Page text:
to 9%. Please note that "short" does not mean full episodes of Sherlock.
Work out in your chair
- Namaste: With feet on floor, push palms together in front of your chest and hold.
- Chair swivel: Lightly grip desk and use core to swivel side to side.
- Seated leg raises: Straighten both legs, hold, repeat.
Hack your space
Upgrade your desk like a boss
- Noise increases stress and kills productivity, so invest in noise-cancelling headphones.
- Placing houseplants in otherwise stark workplaces can boost productivity by 15%, according to research from Exeter University.
- Clean-desk policy be damned: Employees who personalize their desks report higher job satisfaction.
- Colours matter. Blue and green help foster creativity. Red encourages attention to detail.
- Counteract the harsh glare of overhead fluorescents with warm, soothing lamplight.
- Counteract the anxiety-inducing hard angles of most office furniture with calming curvaceous edges.
If you're a chronic desk-eater, you're probably getting less done, not more. Walking to a local sandwich shop means you'll catch some seratonin-rich sunlight, increasing happiness. The exercise and camaraderie will energize you. Plus, no sloppy soup spills on your laptop. If you feel guilty, set a strict time limit and stick to it.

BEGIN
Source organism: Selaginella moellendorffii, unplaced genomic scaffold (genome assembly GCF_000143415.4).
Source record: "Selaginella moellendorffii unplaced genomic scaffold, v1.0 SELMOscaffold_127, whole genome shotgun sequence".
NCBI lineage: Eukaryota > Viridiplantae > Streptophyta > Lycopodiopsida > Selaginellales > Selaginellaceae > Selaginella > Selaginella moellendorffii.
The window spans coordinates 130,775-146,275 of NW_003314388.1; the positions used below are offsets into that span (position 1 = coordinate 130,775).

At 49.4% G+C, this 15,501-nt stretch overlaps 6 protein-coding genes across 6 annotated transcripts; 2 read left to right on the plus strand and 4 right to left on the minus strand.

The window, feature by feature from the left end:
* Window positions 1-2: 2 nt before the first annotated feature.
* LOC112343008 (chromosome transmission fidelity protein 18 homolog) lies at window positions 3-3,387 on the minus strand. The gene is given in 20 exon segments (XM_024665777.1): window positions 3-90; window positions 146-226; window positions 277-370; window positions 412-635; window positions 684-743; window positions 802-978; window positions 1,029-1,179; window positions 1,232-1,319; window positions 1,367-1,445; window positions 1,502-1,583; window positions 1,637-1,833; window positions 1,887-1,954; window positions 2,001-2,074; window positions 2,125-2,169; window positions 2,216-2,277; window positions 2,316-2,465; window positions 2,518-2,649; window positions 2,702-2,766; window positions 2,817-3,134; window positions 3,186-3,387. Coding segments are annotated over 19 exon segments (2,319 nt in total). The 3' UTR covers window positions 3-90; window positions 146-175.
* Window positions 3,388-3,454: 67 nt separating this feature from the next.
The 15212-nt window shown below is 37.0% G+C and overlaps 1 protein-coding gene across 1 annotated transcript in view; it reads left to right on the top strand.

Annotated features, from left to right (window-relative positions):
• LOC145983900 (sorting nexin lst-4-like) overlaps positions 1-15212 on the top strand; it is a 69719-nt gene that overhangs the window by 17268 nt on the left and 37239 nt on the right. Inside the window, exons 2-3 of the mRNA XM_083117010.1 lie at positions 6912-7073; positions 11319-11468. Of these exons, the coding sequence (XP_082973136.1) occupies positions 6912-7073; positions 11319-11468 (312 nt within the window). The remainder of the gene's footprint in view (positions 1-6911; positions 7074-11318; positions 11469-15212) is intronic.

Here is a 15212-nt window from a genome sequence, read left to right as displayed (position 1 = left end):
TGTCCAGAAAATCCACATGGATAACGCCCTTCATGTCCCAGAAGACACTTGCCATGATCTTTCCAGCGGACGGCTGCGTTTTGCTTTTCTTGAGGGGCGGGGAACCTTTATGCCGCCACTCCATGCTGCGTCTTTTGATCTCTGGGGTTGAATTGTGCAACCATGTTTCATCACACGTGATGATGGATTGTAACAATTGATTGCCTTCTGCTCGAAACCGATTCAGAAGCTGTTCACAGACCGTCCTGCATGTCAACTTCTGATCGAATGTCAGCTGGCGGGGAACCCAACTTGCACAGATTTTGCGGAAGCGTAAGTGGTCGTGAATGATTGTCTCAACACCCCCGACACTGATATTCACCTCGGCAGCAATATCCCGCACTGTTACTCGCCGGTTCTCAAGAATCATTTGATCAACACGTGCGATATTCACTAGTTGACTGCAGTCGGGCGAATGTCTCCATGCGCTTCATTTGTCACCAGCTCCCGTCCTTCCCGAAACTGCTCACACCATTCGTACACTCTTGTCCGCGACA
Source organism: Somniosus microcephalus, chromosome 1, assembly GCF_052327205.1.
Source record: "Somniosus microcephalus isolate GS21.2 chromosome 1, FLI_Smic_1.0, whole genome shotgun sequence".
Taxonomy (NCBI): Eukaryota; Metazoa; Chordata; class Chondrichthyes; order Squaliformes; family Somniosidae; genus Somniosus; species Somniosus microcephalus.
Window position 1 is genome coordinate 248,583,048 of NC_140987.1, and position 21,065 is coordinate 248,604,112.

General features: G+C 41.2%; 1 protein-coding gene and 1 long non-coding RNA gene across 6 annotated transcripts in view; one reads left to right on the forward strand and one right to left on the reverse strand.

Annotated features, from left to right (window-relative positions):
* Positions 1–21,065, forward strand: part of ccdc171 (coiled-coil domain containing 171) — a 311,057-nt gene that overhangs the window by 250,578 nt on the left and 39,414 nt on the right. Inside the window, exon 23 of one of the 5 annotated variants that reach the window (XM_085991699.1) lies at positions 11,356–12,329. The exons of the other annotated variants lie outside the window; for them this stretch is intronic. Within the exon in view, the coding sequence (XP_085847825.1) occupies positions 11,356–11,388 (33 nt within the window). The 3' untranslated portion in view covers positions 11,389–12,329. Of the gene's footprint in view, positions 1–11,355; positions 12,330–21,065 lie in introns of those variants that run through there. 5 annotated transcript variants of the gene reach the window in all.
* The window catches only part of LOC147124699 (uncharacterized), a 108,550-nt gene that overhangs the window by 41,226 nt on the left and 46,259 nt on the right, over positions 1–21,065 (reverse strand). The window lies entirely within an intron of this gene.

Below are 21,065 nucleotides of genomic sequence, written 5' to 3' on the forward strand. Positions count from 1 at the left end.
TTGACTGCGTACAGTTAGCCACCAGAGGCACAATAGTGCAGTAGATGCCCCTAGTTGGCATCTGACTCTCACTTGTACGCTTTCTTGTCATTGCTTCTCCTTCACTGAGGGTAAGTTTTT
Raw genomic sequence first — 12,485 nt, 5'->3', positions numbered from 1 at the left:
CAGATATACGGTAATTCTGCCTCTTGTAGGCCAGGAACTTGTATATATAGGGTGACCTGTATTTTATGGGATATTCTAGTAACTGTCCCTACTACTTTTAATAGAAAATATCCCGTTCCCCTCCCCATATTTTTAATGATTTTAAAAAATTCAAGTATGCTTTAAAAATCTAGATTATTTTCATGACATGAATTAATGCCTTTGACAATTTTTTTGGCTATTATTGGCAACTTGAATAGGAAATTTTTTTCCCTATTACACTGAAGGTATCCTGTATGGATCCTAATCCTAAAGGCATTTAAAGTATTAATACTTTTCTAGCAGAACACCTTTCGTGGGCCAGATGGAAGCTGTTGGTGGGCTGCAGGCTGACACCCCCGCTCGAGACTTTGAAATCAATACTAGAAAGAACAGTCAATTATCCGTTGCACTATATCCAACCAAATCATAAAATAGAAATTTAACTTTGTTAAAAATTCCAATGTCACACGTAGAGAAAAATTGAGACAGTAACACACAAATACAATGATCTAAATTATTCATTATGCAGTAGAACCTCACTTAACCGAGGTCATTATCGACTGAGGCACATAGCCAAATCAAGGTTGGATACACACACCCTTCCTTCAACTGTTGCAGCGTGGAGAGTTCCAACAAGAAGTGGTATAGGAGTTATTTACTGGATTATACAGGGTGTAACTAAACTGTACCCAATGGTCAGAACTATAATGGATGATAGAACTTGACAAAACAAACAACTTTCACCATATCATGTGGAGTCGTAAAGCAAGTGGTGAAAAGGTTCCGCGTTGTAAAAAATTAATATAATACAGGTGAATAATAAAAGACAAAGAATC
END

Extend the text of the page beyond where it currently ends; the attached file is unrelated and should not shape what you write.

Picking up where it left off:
Get thee to the office
One-fifth of employees work from home full-time. Yet, a 2014 meta-study found that people who telecommute only occasionally report being happier and more productive, while those who telecommute more than 15 hours a week feel less satisfied. Being part of a tight-knit, face-to-face group at work can boost job satisfaction by 30%, according to Sociometric Solutions, which studies remote working.
Become a creative genius
Go ahead, be a work slob. A recent study from the University of Minnesota found that those with messy desks are more creative and willing to take risks.
The Rant, by Cathal Kelly: Why your employees hate the new open office
Like many other wonderful and/or terrible things, the open-plan office was a 20th-century German invention.
Of course, they'd been jamming wage-slaves together in small spaces for centuries. The first purpose-built office, as we understand the idea, may have been the East India Co.'s premises in London. Opened in the 1720s, we know this was an office because clerks would occasionally fling themselves from the windows. Nothing is more indicative of the emergence of corporate efficiency than the presence of its inevitable byproduct, despair.
It was a decent system, if only because it included walls, doors and other opaque structures meant to shield us from each other's view. In turn, that prevented us from talking to, hearing from, seeing, smelling and eventually wanting to murder our co-workers.
But in the 1950s, a German architecture collective proposed a new organizational work method: burolandschaft, or office landscaping. Partitions would fall. Desks would be wedged together. People would interact. Work life would become more "humane."